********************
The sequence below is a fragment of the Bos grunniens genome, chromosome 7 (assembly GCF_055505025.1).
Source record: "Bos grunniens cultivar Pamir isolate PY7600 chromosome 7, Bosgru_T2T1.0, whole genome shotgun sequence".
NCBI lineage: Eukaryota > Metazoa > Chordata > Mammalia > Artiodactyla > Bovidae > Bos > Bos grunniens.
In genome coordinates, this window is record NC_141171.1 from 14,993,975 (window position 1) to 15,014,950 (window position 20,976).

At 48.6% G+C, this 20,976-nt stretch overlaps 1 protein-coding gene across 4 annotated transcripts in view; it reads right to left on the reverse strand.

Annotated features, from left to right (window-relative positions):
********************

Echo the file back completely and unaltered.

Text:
The sequence below is a fragment of the Bos grunniens genome, chromosome 7 (assembly GCF_055505025.1).
Source record: "Bos grunniens cultivar Pamir isolate PY7600 chromosome 7, Bosgru_T2T1.0, whole genome shotgun sequence".
NCBI lineage: Eukaryota > Metazoa > Chordata > Mammalia > Artiodactyla > Bovidae > Bos > Bos grunniens.
In genome coordinates, this window is record NC_141171.1 from 14,993,975 (window position 1) to 15,014,950 (window position 20,976).

At 48.6% G+C, this 20,976-nt stretch overlaps 1 protein-coding gene across 4 annotated transcripts in view; it reads right to left on the reverse strand.

Annotated features, from left to right (window-relative positions):